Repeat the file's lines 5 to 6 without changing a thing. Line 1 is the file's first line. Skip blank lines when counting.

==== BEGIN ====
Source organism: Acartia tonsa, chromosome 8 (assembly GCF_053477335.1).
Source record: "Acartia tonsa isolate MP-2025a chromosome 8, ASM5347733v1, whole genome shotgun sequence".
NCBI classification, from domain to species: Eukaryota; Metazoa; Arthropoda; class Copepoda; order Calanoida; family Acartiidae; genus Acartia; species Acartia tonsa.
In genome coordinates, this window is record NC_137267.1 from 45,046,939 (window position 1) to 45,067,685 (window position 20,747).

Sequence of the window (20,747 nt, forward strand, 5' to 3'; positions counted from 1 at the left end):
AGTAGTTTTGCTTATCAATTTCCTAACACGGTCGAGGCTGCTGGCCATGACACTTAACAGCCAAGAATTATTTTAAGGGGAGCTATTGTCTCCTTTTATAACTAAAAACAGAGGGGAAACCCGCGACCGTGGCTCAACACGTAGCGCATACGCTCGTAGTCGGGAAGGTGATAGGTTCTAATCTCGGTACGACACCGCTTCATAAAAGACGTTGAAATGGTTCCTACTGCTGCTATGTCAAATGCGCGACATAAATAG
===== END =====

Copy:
Sequence of the window (20,747 nt, forward strand, 5' to 3'; positions counted from 1 at the left end):
AGTAGTTTTGCTTATCAATTTCCTAACACGGTCGAGGCTGCTGGCCATGACACTTAACAGCCAAGAATTATTTTAAGGGGAGCTATTGTCTCCTTTTATAACTAAAAACAGAGGGGAAACCCGCGACCGTGGCTCAACACGTAGCGCATACGCTCGTAGTCGGGAAGGTGATAGGTTCTAATCTCGGTACGACACCGCTTCATAAAAGACGTTGAAATGGTTCCTACTGCTGCTATGTCAAATGCGCGACATAAATAG